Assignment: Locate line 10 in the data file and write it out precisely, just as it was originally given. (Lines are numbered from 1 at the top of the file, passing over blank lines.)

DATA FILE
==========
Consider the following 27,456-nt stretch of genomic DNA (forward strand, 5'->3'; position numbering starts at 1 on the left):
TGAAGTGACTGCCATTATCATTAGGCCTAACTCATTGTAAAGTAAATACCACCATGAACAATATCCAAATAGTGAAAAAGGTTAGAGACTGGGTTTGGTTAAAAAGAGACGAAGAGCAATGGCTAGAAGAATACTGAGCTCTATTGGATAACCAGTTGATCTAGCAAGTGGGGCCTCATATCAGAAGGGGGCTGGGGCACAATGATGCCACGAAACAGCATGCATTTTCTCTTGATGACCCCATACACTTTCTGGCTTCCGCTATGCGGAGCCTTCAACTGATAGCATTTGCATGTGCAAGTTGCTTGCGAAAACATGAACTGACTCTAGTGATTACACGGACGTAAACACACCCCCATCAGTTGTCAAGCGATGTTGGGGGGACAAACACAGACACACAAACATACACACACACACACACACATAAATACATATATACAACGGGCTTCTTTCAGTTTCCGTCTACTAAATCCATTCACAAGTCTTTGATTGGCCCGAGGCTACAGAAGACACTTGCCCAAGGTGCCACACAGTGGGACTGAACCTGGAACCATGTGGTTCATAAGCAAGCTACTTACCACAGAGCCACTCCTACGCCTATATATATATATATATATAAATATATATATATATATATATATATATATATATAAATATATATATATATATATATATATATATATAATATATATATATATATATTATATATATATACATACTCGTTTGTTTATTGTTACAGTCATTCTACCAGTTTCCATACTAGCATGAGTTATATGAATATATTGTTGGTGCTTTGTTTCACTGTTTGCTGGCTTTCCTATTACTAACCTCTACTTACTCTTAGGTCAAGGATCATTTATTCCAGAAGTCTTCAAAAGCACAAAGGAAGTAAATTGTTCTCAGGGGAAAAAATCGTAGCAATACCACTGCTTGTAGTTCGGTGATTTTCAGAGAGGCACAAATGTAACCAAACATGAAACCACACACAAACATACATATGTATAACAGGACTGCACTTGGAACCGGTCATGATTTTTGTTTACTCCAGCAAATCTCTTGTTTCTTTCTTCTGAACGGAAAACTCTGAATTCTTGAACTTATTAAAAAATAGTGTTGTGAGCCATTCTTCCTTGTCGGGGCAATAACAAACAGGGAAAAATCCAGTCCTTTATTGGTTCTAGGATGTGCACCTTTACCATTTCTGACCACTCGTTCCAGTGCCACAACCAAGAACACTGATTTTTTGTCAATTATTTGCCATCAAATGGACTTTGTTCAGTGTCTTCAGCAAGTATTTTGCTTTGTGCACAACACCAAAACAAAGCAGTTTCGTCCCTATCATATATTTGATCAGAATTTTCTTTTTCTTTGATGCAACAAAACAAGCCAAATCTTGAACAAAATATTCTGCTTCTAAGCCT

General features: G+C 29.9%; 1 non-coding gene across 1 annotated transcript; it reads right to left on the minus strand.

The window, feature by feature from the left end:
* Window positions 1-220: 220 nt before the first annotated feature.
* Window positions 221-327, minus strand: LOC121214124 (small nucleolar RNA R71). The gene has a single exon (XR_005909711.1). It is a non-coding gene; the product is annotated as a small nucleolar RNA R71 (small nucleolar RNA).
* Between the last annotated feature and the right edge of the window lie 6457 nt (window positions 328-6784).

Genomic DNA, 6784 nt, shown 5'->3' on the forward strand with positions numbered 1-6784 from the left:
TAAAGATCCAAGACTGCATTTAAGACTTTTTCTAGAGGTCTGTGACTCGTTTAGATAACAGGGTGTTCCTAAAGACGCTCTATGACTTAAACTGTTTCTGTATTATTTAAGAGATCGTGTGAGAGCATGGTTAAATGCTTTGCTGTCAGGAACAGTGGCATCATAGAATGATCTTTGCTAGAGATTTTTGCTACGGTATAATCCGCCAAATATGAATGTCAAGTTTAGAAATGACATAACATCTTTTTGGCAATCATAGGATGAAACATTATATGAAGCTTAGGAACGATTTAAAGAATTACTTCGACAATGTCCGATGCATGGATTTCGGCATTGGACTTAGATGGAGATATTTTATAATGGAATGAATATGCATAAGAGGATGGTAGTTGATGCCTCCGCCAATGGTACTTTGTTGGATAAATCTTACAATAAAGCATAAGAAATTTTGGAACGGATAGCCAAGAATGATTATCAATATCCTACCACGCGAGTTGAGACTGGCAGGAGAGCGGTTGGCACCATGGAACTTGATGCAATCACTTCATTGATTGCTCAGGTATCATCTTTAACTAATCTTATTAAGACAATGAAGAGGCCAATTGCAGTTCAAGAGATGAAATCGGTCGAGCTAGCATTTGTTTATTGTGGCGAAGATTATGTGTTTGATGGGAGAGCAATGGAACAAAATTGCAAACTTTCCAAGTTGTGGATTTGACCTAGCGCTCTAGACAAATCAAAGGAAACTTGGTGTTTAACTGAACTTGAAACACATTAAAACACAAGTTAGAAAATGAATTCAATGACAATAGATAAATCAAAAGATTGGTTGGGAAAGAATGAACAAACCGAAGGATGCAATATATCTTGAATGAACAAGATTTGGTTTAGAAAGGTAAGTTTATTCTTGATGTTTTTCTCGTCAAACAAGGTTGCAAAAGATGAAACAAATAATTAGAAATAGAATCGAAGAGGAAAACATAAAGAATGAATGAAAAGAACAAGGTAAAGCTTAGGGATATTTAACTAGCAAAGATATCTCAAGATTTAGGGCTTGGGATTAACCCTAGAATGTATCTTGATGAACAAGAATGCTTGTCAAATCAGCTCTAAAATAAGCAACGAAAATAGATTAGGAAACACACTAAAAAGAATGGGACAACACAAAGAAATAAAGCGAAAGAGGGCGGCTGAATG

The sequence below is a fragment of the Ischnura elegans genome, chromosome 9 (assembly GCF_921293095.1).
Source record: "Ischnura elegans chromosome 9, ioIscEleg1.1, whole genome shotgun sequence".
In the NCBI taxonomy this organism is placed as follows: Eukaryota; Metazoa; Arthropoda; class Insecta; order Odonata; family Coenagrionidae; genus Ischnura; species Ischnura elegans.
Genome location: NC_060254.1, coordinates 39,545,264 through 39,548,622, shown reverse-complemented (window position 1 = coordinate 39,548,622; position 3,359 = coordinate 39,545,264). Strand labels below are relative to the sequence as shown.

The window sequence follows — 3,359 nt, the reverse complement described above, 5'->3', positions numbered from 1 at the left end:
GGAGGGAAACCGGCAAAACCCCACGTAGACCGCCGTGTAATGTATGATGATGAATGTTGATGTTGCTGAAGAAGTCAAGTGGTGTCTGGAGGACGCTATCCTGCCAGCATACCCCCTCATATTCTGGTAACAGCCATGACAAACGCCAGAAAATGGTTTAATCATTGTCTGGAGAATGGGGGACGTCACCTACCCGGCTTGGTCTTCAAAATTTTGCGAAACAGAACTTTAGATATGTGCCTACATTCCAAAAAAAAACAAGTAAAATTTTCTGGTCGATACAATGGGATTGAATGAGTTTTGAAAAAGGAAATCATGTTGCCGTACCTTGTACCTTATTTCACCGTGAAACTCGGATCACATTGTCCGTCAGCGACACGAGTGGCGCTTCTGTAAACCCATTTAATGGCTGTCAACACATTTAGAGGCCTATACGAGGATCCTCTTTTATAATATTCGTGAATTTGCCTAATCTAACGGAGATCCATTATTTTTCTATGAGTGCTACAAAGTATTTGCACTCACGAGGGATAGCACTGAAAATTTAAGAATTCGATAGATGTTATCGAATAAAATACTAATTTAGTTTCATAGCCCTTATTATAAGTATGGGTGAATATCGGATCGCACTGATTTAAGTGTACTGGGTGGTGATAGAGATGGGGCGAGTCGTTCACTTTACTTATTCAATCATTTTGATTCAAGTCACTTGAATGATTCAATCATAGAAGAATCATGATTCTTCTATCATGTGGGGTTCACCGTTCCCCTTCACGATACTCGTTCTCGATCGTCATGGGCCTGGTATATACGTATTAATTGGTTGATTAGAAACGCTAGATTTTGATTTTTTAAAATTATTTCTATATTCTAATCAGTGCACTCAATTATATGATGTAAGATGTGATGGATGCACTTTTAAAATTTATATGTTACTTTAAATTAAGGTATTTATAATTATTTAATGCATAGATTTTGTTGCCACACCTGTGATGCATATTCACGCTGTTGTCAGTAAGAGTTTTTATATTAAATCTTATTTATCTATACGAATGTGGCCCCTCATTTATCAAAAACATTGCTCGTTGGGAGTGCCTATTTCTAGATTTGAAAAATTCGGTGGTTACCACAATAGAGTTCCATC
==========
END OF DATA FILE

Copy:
The sequence below is a fragment of the Ischnura elegans genome, chromosome 9 (assembly GCF_921293095.1).